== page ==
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CHURCH & COMMUNITY TRIBUTE BENEFIT for Efia Nwangaza, The Malcolm X Center for Self Determination & WMXP Community Radio

Efia Nwangaza

Greenville’s black leadership is calling on local churches and civic organizations to rally in tribute and aid of human rights organizer Efia Nwangaza, the Malcolm X Center and WMXP/95.5fm Community Radio which were founded by Nwangaza. The Church and Community Benefit will be held on Sunday, September 16th, 5:00pm, at Tabernacle Baptist Church, 400 South Hudson Street in Greenville, South Carolina. The Tribute will feature gospel music, praise dance, acknowledgment of her community service and a “Giving March of Presentations.”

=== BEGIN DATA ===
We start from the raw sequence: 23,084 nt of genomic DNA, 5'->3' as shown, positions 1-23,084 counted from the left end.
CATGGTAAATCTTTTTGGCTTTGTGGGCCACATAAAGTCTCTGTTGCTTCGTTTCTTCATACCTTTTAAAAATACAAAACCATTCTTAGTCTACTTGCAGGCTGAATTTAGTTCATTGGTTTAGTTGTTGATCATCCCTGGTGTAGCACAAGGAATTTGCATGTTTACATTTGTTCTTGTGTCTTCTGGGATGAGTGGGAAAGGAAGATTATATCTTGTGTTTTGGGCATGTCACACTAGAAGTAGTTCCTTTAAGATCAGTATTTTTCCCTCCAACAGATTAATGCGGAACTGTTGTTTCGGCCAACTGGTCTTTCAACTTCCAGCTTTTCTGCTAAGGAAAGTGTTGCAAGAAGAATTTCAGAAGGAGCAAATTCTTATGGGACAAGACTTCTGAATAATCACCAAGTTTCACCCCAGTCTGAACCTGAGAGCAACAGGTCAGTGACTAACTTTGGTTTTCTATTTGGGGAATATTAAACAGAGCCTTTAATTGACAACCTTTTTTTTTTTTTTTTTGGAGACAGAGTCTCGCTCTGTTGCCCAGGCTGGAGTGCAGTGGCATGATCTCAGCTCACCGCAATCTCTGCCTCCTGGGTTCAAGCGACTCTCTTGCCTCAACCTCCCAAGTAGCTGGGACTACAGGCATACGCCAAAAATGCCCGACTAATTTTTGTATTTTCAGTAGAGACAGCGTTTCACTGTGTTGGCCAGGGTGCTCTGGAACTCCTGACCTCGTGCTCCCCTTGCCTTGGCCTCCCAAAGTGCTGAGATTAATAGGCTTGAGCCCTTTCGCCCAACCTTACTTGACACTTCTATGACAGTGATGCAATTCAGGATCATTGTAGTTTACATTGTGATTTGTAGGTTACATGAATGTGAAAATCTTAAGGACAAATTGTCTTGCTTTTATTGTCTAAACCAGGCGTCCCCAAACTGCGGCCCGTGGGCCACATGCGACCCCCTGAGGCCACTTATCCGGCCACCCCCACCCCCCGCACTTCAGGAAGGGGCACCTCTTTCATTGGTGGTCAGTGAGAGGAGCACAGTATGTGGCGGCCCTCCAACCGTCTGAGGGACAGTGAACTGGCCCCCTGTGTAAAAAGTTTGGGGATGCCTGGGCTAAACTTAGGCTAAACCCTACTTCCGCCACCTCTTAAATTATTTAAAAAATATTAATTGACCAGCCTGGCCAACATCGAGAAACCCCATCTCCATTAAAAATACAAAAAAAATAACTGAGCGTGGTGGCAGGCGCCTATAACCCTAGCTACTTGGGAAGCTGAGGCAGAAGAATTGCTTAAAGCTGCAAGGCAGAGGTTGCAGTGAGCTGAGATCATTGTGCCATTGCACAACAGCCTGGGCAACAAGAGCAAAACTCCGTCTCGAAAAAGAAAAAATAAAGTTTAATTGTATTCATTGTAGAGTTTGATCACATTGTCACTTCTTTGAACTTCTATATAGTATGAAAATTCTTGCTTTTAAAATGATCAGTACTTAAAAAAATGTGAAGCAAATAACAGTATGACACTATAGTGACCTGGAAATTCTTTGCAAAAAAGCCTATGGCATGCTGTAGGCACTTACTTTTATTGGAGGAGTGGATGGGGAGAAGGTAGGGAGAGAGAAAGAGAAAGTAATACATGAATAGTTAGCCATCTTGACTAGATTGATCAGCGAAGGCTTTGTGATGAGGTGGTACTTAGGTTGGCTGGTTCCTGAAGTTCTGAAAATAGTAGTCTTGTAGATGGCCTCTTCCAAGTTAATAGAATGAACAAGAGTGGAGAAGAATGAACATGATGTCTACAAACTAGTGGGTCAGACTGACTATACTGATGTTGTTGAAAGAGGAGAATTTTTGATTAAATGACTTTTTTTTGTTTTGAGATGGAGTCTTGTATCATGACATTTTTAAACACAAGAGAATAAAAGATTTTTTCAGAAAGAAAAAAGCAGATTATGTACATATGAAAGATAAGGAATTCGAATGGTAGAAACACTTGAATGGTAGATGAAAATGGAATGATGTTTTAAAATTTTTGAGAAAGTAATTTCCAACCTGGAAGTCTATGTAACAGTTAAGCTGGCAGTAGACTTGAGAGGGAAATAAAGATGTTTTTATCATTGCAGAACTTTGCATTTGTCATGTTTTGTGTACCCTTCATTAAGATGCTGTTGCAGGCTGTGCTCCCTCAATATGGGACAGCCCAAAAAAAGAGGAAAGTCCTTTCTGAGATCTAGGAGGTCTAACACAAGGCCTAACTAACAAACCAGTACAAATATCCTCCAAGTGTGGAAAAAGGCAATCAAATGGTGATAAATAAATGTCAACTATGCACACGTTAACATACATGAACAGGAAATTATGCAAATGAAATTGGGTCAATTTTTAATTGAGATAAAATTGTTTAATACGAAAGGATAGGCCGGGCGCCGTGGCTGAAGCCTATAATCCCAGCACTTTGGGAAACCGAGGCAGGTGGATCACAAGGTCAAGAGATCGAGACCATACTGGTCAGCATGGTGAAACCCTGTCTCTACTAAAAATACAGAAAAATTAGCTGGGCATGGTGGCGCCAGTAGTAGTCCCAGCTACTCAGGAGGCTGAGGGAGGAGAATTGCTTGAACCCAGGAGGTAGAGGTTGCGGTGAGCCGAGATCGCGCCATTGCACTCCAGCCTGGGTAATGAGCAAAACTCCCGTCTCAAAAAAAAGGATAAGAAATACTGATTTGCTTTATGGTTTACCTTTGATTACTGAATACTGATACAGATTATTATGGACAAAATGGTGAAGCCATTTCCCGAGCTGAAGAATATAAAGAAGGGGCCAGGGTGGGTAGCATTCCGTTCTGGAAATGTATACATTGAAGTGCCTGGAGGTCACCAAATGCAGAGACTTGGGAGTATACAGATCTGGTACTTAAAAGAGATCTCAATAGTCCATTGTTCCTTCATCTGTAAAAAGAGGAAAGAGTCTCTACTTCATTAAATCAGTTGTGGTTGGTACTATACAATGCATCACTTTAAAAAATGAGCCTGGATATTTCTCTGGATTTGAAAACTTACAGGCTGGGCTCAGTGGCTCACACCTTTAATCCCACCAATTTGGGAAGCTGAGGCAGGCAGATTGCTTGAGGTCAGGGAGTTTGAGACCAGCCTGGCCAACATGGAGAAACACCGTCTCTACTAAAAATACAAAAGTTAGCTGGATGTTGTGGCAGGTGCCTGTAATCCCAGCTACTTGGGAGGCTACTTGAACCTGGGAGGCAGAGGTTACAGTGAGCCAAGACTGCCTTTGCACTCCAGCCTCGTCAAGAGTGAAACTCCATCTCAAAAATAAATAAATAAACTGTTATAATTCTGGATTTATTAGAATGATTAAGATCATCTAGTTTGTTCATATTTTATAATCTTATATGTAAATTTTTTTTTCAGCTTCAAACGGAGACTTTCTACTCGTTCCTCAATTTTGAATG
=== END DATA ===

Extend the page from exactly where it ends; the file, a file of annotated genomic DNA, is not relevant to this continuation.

For over 20 years, The Malcolm X Center for Self Determination (http://wmxp955.webs.com/aboutus.htm ), also known as the Afrikan Amerikan Institute, has served as a volunteer grassroots, community based, volunteer staffed, owned and operated action center. Founded in 1991, it serves as a non-profit, public space for developing, testing, training and implementation of approaches to popular education, strategic planning, and communications skill enhancement for human rights, self-determination, self-advocacy and wide ranging performing and organizing skill development. The bookstore, reading room and multimedia action center serves as a community based think tank  to insure broad based community analysis.

The Malcolm X Center & Bookstore